Scandal! White Sox-Astros series has just the infusion of (phony?) outrage it needed

The Astros are a bunch of cheaters, and it doesn’t matter whether that’s actually true.

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The Astros score a lot of runs — which proves nothing.

The Astros score a lot of runs — which proves nothing.

Jonathan Daniel/Getty Images

Stolen signs. Garbage cans. Boos and taunts — wherever they go.

The Astros are a bunch of cheaters, and it doesn’t matter whether that’s actually true. They’re still treated as such by baseball fans all over — and opponents such as the White Sox — since they were busted for institutionalizing rogue practices during the 2017 and 2018 seasons.

“There’s nothing you can do about perception,” Astros manager Dusty Baker said Monday, “because perception is whatever you perceive it to be.”

Exactly. Wait, did that make sense?

But never mind that. How dare the Astros continue to sully baseball’s pristine image?

Gambling, racism, cocaine, steroids . . . OK, so this is just sign-stealing everybody’s suddenly flipping out about (again) since Sox reliever Ryan Tepera heaved a Molotov cocktail into the opposing clubhouse after Game 3 of the American League Division Series. Tepera claimed the Astros still have a reputation for doing “sketchy stuff” and implied their victories in Games 1 and 2 in Houston were — how to put it? — ill-gotten.

“But that’s not really the story,” Tepera added, the Sox having climbed back into the series with a 12-6 victory at Guaranteed Rate Field. “We come here to play. We’re going to compete. We’re not going to worry about what they’re going to do.”

Not going to worry? Too late for that, bub. Even with the rain that postponed Game 4 to Tuesday, this Sox-Astros clash is dry-rubbed with resentment and ready to put onto the fire.

Please, somebody else say something inflammatory so we can amp up the phony outrage.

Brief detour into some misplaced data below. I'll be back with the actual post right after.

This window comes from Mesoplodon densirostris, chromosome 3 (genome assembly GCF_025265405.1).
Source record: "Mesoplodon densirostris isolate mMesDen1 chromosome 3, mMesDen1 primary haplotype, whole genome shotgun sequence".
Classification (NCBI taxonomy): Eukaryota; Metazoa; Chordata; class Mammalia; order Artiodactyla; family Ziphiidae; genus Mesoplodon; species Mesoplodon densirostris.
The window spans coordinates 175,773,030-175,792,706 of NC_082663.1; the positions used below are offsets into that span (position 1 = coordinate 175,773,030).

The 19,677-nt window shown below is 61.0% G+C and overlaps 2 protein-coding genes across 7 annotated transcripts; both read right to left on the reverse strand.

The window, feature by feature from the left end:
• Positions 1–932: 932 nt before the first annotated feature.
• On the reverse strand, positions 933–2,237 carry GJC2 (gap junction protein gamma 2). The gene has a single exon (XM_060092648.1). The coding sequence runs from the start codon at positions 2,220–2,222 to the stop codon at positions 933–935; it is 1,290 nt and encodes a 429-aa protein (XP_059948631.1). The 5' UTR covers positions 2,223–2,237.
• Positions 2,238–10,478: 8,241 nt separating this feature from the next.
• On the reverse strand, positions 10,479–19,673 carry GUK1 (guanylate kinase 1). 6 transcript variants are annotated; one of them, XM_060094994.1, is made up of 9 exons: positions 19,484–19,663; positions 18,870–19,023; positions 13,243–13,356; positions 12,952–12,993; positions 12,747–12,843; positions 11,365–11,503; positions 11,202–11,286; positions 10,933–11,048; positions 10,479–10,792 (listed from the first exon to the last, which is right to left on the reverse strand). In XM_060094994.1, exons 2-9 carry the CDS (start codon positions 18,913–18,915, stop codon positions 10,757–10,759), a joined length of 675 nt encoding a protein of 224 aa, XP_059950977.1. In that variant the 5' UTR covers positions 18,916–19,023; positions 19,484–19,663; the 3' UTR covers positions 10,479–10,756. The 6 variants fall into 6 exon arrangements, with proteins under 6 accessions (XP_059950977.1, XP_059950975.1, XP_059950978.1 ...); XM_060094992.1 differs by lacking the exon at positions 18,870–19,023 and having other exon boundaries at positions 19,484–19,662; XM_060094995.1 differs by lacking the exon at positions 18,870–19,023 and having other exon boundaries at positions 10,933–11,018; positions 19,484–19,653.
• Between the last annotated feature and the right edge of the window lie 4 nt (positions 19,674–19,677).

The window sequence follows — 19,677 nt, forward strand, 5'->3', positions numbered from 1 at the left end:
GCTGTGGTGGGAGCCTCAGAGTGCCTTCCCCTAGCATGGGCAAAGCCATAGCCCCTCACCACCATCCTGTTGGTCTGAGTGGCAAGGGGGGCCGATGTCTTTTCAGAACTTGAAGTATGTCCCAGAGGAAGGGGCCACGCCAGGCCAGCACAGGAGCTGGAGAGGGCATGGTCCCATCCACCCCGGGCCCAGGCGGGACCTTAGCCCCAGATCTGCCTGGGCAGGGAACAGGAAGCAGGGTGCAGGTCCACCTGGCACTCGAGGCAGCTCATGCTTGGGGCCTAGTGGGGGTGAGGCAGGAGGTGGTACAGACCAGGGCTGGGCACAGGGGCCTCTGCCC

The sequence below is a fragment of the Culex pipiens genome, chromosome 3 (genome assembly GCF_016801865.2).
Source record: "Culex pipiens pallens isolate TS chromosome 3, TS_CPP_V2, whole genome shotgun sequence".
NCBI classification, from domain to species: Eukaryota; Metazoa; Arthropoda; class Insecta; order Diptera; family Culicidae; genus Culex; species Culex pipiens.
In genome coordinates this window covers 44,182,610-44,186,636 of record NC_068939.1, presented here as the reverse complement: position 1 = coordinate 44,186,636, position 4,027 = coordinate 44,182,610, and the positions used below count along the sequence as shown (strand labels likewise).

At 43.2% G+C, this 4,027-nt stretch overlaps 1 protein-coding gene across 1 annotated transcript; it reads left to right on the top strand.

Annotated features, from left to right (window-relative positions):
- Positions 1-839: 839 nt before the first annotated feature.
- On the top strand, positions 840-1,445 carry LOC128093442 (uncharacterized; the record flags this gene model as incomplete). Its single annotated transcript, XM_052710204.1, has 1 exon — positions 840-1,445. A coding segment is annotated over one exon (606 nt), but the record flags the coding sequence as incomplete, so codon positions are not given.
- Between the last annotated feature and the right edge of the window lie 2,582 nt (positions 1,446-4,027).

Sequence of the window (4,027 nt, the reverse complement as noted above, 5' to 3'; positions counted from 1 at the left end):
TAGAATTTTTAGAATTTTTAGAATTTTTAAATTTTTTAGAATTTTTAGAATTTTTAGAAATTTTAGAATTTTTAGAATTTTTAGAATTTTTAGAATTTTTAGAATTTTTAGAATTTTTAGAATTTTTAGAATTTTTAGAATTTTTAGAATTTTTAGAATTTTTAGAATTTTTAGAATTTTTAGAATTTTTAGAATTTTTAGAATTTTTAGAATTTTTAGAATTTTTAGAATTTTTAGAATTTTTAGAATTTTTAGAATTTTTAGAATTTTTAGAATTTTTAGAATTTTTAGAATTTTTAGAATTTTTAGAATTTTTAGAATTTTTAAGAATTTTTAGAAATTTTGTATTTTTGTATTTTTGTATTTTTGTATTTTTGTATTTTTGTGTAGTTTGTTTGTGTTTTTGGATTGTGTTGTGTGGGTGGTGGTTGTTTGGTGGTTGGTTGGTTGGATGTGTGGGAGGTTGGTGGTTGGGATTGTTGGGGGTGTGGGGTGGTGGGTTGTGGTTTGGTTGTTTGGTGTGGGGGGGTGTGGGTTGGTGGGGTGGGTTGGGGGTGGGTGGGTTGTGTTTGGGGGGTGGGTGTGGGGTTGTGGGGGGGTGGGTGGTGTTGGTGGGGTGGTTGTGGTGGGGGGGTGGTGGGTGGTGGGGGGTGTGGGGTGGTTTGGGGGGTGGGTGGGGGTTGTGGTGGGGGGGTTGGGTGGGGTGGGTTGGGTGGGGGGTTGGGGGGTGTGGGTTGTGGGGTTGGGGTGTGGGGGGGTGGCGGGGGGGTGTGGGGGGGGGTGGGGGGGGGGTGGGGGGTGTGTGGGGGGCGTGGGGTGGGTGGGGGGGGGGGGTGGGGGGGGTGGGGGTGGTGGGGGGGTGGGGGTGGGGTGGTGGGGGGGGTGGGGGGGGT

“Are we aware that there are certain teams out there that are better at relaying signs at second base? Yeah, absolutely,” Sox reliever Aaron Bummer said.

It’s not exactly a profane chant like the ones Sox fans directed at the Astros in Game 3, but it’ll move the needle.

Baker referred to the Sox’ insinuations as “heavy accusations” and insinuated himself — correctly, by the way — that one team trying to pick up on another’s sign language isn’t exactly a black art. That’s because, as even Sox manager Tony La Russa acknowledges, all teams do it. It’s a tradition older than crotch-grabbing and tobacco-spitting.

But let’s not let the truth get in the way of a good non-story.

“I don’t get into that stuff,” La Russa said. “I just don’t get into it. But I try to realize this is America, and players can say what they want to, and I can say that I don’t get into it if I want to.”

He doesn’t get into it? La Russa gets so into it that, several years ago, when he worked in Major League Baseball operations, he had the big idea that runners on second base should turn their backs to home plate and face center field while the catcher is putting his signals down. The second-base umpire would let the runner know when it was OK to turn back around and resume behaving like a reasonably sane human.

“Then you wouldn’t have to go through all this,” he said.

La Russa suggested this tweak to the game around the MLB offices, but — would you believe it? — it fell on deaf ears.

Oh, well. Things as they are aren’t so bad. After two games, this series was a complete dud. Then the Sox made it interesting. And now — with some unexpected incendiary words — they’ve made it sing.

Baker chimed in with a great, obviously planned zinger delivered Monday.

“I was listening to Eric Clapton this morning,” he said, “and he had a song, you know: ‘Before you accuse me, you need to look at yourself.’ You know what I mean? That’s all I got to say.”

But Baker missed an important detail: “Before You Accuse Me” is actually a Bo Diddley original that Clapton more famously recorded many years later. Chicago music lovers should well know the name of Diddley, a Rock and Roll Hall of Famer who grew up on the South Side. Did you know he was a die-hard Sox fan, too? I don’t know that, either, but let’s pretend it’s true. How dare Baker appropriate our music?

Just remember, though: No matter what the Sox squawk about, they still own the title of most scandalous team in the history of postseason baseball. Yes, the 1919 Black Sox Scandal. The infamous “eight men out” banned from the game for throwing the World Series. Disgraced men including “Chick” Gandil, “Happy” Felsch, “Swede” Risberg, “Buck” Weaver, “Lefty” Williams and, of course, “Shoeless” Joe Jackson.

Which brings us to the most pressing question of all: What the hell happened to all the great baseball nicknames?

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